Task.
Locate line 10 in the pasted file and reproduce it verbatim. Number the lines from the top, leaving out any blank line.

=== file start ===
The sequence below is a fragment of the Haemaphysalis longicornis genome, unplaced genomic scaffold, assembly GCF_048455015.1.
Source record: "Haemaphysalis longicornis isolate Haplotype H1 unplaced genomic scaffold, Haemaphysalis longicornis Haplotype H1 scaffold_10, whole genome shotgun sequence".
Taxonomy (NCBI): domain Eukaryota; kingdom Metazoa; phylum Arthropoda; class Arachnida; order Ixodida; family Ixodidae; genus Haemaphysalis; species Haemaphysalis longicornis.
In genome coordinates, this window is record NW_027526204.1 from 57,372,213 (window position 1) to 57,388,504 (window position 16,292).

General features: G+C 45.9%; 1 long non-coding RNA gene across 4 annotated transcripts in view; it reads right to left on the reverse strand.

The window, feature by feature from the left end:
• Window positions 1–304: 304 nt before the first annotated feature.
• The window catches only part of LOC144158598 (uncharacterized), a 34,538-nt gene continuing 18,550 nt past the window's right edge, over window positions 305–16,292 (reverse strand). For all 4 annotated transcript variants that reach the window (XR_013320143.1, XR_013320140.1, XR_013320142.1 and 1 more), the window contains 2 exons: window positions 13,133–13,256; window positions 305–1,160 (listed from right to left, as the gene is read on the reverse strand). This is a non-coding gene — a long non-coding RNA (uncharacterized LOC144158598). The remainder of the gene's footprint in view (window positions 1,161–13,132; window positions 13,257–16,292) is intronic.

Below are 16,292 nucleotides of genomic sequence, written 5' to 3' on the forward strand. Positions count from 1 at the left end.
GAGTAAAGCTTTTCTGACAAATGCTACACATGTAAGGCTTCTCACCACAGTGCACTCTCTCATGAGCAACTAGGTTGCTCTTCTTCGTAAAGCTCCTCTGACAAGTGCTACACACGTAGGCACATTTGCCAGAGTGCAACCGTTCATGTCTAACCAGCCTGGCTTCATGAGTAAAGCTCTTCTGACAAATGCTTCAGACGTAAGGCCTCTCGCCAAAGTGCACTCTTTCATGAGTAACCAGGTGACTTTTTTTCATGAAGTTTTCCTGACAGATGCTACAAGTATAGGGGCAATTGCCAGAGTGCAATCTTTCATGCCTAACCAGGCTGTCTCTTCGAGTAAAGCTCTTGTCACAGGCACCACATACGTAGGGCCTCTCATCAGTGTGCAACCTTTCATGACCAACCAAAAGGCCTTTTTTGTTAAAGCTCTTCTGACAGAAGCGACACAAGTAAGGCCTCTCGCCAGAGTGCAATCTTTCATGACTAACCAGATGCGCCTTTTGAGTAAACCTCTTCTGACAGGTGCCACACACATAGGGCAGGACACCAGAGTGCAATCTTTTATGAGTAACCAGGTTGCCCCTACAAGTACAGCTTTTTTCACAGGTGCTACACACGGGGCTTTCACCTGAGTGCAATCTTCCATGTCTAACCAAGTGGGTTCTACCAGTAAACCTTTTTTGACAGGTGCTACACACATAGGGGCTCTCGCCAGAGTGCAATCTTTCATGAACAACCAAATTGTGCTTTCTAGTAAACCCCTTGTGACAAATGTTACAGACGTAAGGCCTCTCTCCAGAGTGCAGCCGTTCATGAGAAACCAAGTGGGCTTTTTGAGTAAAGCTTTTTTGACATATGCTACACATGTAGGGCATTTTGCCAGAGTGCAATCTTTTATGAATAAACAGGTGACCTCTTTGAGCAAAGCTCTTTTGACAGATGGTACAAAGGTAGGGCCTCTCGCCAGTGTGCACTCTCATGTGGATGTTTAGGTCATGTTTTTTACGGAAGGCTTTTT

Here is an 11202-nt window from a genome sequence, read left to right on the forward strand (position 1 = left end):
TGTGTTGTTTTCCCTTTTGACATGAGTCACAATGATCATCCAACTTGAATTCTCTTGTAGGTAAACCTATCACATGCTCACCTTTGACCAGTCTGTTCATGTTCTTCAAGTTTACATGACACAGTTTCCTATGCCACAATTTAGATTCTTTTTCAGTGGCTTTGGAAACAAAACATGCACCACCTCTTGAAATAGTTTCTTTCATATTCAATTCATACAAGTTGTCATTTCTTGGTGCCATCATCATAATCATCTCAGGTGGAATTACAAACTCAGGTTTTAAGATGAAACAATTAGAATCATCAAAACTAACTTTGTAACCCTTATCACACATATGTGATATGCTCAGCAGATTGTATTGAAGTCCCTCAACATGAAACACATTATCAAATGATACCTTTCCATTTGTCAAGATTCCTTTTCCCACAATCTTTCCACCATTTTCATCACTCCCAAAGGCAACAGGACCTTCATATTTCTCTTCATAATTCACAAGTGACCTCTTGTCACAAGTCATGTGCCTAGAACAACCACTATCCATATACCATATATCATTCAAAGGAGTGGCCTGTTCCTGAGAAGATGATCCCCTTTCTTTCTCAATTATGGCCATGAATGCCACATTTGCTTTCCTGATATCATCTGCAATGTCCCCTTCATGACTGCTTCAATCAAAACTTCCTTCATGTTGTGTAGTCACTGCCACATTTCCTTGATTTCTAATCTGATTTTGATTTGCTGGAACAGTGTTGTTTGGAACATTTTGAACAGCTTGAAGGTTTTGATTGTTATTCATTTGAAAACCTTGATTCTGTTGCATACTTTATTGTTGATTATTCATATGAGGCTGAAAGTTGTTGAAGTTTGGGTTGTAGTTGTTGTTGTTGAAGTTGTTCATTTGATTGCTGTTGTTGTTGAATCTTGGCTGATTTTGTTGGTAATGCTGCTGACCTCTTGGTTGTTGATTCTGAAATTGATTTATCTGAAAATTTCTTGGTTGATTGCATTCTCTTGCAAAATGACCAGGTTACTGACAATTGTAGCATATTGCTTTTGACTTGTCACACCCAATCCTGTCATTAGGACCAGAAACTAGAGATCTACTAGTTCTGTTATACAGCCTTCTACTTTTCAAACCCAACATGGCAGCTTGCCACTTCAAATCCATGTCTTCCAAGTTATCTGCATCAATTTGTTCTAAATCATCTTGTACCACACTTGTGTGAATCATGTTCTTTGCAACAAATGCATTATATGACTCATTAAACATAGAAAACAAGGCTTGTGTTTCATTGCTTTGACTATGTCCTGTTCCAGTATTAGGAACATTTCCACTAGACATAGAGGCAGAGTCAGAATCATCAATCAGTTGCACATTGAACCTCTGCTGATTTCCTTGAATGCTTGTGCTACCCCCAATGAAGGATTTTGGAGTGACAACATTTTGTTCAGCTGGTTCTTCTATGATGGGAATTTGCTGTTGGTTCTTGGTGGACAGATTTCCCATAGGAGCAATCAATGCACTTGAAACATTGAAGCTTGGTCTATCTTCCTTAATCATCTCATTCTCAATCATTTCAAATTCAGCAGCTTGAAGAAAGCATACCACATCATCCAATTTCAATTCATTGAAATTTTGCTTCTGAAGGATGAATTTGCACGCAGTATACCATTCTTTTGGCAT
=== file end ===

GAGTAAAGCTTTTCTGACAAATGCTACACATGTAAGGCTTCTCACCACAGTGCACTCTCTCATGAGCAACTAGGTTGCTCTTCTTCGTAAAGCTCCTCTGACAAGTGCTACACACGTAGGCACATTTGCCAGAGTGCAACCGTTCATGTCTAACCAGCCTGGCTTCATGAGTAAAGCTCTTCTGACAAATGCTTCAGACGTAAGGCCTCTCGCCAAAGTGCACTCTTTCATGAGTAACCAGGTGACTTTTTTTCATGAAGTTTTCCTGACAGATGCTACAAGTATAGGGGCAATTGCCAGAGTGCAATCTTTCATGCCTAACCAGGCTGTCTCTTCGAGTAAAGCTCTTGTCACAGGCACCACATACGTAGGGCCTCTCATCAGTGTGCAACCTTTCATGACCAACCAAAAGGCCTTTTTTGTTAAAGCTCTTCTGACAGAAGCGACACAAGTAAGGCCTCTCGCCAGAGTGCAATCTTTCATGACTAACCAGATGCGCCTTTTGAGTAAACCTCTTCTGACAGGTGCCACACACATAGGGCAGGACACCAGAGTGCAATCTTTTATGAGTAACCAGGTTGCCCCTACAAGTACAGCTTTTTTCACAGGTGCTACACACGGGGCTTTCACCTGAGTGCAATCTTCCATGTCTAACCAAGTGGGTTCTACCAGTAAACCTTTTTTGACAGGTGCTACACACATAGGGGCTCTCGCCAGAGTGCAATCTTTCATGAACAACCAAATTGTGCTTTCTAGTAAACCCCTTGTGACAAATGTTACAGACGTAAGGCCTCTCTCCAGAGTGCAGCCGTTCATGAGAAACCAAGTGGGCTTTTTGAGTAAAGCTTTTTTGACATATGCTACACATGTAGGGCATTTTGCCAGAGTGCAATCTTTTATGAATAAACAGGTGACCTCTTTGAGCAAAGCTCTTTTGACAGATGGTACAAAGGTAGGGCCTCTCGCCAGTGTGCACTCTCATGTGGATGTTTAGGTCATGTTTTTTACGGAAGGCTTTTT